Teacher shares love of the scriptures with Bible studies program

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Logan Ralston has shelves and shelves of colorful children’s books to choose from for a bedtime story.

Yet over and over again he chooses one: a children’s Bible.

From his preschool days at St. Bonaventure School in Columbus, the 7-year-old has been fascinated by the scriptures.

His parents, Joe and Sarah Wacha, were amazed at the questions he asks and the level of conversation the first-grader participates in.

“He gives me all of these details,” said Sarah Wacha, “and it challenges my own knowledge of the Bible, which is good, what we need as Catholics.”

Wacha thanks Logan’s preschool teacher Cheryl Drozd for igniting her interest in the scriptures, an interest that has not abated nearly two years later.

Drozd (which rhymes with “rose,” as she tells her preschool students) has learned in her own life how reading the Bible and praying with it can help a person in any situation.

She begins her preschool classes by reading and discussing the scriptures with the children. Drozd formalized his methods from these experiences and developed a Bible study program for each grade from Kindergarten to Grade 6. It is called “At school with Jesus”.

Two years ago, the material was used in a pilot program in St. Bonaventure, in which teachers, parents and students provided feedback to Drozd. Several priests in the Archdiocese have gone through the program and given their approval and support before it was released last year and used in other schools.

This year, teachers at 31 schools in Nebraska, Iowa and Missouri are using the program to make Bible reading a regular start to their students’ day.

At each grade level, students focus on a book of the Bible, dividing it into a story or a few verses each week to read, reread, meditate, and journal, with the younger ones drawing pictures instead of writing.

The parts of the Bible that are studied meet the religious standards set for Archdiocesan schools, said Vickie Kauffold, superintendent of Catholic schools. Drozd presented his program to other educators across the archdiocese at a Zoom meeting during the pandemic.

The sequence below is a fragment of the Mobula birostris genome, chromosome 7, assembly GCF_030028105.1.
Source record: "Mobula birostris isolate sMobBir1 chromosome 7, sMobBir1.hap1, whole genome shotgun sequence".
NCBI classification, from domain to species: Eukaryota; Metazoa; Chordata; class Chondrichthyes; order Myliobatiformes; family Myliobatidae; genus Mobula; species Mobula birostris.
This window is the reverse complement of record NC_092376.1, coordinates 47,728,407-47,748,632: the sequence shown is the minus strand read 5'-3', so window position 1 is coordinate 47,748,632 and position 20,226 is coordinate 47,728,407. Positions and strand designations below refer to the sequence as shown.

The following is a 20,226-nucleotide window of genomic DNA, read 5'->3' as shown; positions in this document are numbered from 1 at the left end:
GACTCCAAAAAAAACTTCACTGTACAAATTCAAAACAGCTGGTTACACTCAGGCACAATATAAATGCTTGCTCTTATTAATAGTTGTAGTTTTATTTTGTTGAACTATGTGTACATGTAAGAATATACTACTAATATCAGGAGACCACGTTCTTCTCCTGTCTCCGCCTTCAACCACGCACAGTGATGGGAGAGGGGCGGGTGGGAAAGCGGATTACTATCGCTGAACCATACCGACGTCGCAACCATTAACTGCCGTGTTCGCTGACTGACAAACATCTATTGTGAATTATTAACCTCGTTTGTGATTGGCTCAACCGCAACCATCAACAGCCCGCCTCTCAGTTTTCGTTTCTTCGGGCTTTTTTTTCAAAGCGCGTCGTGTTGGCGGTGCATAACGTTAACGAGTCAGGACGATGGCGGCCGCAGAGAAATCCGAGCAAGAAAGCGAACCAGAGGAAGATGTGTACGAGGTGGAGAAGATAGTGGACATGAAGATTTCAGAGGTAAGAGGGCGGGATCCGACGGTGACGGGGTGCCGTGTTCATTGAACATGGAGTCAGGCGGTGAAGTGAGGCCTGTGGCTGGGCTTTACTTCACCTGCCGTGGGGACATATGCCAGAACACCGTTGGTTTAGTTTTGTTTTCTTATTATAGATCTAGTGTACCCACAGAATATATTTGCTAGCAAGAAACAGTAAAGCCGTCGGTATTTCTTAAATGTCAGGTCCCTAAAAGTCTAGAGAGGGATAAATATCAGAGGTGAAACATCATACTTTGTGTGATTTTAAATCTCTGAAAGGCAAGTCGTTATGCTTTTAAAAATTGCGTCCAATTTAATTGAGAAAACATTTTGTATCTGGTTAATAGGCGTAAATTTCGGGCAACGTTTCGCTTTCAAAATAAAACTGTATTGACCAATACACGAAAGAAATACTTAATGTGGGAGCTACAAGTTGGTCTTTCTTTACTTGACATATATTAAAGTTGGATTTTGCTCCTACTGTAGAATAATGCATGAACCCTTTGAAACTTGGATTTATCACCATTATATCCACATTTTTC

Drozd spent a lot of time praying throughout the process of developing the program and its self-publishing. And it shows, said Cheryl Zoucha, director of Saint-Bonaventure.

“I recognized from the start that the Holy Spirit was working in her, and sometimes we just have to step aside,” Zoucha said.

Drozd “kept coming back to the importance of the scriptures and that children should have a good understanding of them,” said the director. “She wanted them to learn and take home and share what they learned.”

Drozd and her husband, Joe, are members of St. Isidore Parish in Columbus and parents of young adult children: Natalie, 22; Cameron, 20; and Ben, 17.

CONNECT WITH GOD

The teacher said she personally felt the importance of connecting with God through the scriptures when she was going through trials in her life, including attending college while raising children and working full time. as a caretaker.

“I chose to turn to God and ask for help,” Drozd said. “I learned how the Bible teaches us everything we need to know. He teaches us how to give everything to God and how to turn to him for everything. So that’s what I started to do with my life.

This relationship with the Lord is something that she wanted others to have as well.